"Not at all," said Cathy. "We know that Christian values, Biblical values, are important, but we found that it's not an issue of religious labels. We have a wide range of folks that identify with these principles. They have a lot of different religious preferences that are there and it spans the whole gamut. ... They have to be honest, they got to be people of integrity, they got to be passionate about what they're doing -- so we find some of those core values, you know, are common among people of all faiths."
Cathy believes the company's involvement in its employees' lives is good for business, too.
"Well, we genuinely know the full circle of this because if we care enough about them behind the counter, over the long haul, the ambience of that spills over this counter, and customers can kind of sense this: these people are for real.
"I like to tell people the food tastes better on Mondays because we're closed on Sunday. And I generally think that's true -- because a big reason why the food tastes good is because of the warmth and the hospitality that people sense when they are in here."
John Flatley has been with Chick fil-A for 16 years. Now he's the owner-operator of a new restaurant in La Plata, Md.
"The corporate purpose statement meets my personal values, to be a faithful steward of everything God has entrusted to me and to have a positive impact on everyone that comes into contact with Chick fil-A or, in my case, me," said Flatley. "It is just nice to be in a business where that is your focus. It's not about selling chicken, how much money can we make. All those things are important -- if we don't do that, we're not going to be in business. But it's about the opportunity to have a positive influence, whether it's on the team members that I work with, the vendors that we deal with or on the community in general.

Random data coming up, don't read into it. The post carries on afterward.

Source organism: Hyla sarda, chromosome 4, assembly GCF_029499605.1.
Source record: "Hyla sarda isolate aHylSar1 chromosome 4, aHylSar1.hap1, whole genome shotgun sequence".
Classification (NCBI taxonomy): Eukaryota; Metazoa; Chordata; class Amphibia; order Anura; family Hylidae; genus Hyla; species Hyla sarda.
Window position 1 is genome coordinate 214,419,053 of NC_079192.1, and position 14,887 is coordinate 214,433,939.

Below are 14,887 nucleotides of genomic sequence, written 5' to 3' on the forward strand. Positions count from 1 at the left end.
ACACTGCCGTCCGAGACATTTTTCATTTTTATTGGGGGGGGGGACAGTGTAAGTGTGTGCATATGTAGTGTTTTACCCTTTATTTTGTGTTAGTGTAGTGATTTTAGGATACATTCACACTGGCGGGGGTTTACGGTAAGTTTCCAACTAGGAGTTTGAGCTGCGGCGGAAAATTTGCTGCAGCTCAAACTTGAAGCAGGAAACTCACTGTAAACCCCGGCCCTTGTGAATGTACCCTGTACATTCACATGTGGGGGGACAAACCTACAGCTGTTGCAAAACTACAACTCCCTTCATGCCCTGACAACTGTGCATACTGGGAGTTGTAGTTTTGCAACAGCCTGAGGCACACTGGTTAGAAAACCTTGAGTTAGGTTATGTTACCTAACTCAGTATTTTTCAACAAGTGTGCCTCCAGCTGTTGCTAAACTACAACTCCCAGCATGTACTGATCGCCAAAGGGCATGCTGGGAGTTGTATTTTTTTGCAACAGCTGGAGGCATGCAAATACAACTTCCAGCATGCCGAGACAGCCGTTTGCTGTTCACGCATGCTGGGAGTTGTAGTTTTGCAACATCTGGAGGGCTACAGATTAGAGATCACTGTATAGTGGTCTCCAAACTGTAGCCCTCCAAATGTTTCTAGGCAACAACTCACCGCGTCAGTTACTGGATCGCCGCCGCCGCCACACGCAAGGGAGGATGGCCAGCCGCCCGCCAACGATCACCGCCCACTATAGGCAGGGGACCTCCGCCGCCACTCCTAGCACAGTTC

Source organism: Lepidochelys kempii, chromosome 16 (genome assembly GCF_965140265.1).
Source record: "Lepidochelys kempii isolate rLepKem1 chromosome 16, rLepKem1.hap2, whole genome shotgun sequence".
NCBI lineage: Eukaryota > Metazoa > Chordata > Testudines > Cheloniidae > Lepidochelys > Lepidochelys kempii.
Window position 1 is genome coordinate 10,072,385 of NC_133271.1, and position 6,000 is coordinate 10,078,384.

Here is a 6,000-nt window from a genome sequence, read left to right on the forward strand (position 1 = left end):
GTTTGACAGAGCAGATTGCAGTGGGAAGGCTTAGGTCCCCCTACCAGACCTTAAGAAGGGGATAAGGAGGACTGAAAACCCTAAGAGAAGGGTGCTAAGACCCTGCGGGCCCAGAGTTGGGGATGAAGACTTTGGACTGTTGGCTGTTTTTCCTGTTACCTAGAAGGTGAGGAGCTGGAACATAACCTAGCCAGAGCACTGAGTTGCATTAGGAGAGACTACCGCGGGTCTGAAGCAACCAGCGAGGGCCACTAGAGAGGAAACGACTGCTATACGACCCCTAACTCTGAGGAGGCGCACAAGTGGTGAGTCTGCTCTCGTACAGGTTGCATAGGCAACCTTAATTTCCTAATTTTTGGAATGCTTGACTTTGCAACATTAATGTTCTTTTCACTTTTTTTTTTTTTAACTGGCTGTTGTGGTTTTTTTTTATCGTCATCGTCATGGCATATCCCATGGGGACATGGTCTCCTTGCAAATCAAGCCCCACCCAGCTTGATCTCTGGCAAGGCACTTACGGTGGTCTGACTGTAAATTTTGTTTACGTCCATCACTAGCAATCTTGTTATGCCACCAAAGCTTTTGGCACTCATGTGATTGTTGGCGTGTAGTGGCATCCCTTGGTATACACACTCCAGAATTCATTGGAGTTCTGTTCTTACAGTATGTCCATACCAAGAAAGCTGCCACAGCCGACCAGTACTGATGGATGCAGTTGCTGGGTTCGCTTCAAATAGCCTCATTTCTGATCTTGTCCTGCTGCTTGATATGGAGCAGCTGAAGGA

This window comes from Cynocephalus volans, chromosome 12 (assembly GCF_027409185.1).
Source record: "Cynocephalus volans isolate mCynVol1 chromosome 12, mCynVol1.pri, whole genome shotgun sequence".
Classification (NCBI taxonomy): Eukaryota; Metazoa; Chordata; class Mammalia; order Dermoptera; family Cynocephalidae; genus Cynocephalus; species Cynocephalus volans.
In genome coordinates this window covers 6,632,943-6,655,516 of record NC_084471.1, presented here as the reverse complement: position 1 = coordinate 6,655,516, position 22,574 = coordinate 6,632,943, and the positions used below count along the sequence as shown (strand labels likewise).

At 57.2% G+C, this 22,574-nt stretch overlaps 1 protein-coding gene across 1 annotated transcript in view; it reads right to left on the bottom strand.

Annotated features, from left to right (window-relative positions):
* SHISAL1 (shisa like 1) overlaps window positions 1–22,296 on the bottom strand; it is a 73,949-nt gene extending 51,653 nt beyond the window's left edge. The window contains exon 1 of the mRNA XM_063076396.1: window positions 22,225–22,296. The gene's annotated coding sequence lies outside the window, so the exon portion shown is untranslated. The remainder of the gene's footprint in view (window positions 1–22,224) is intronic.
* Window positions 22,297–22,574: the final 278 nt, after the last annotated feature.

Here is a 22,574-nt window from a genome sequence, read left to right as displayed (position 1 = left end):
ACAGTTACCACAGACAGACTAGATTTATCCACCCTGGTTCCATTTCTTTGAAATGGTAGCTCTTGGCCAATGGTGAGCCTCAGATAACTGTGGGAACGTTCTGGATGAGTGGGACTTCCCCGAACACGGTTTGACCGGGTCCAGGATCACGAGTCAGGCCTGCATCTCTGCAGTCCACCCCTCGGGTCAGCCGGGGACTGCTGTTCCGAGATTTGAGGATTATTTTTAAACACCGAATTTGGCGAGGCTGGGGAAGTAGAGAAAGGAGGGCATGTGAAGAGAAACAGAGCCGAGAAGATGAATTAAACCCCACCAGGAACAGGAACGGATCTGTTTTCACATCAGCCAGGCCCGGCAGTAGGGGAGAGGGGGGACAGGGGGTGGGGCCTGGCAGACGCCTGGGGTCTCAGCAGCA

"People come up and thank me for being involved in the community, thank me for being closed on Sunday, thank me for the positive impact I've had on their lives, and then they tell us what great food we have.
Cathy's speech to the campers includes a little bit of sales. "Chick fil-A P.J. bottoms -- you can purchase these pants, they're available on Chickfila.com," Cathy said about his own apparel, the black flannel P.J. bottoms printed with the company's logo. And it includes a little bit of scripture, delivered with a light touch for the late-night crowd.
"There is a God in heaven that loves all of us very personally, he knows us by name, the Bible even says He knows how many hairs are on our head. Now He just has to hold up less than 10 fingers for me.
"Nonetheless, he says here, give thanks in all things -- even while you are camping out and it's 90 degrees at midnight -- be thankful in all circumstances, for this is God's will.
"Hey, let me lead us in a word of prayer if I could, 'cause I have a lot to be thankful for. Because I have a wife I get to go home to tomorrow afternoon, I have two sons, I have a great place to work, I exercise and I run so that I can drink these delicious 700-calorie homespun peach milkshakes."
Eventually, Cathy heads back to the drive-through lane, where there's a spot to pitch his own tent.
"I like the drive-through side because it's usually a bit quieter, not as much music," he said.
Cathy has another reason to appreciate the drive-through: more than 60 percent of business comes down this lane.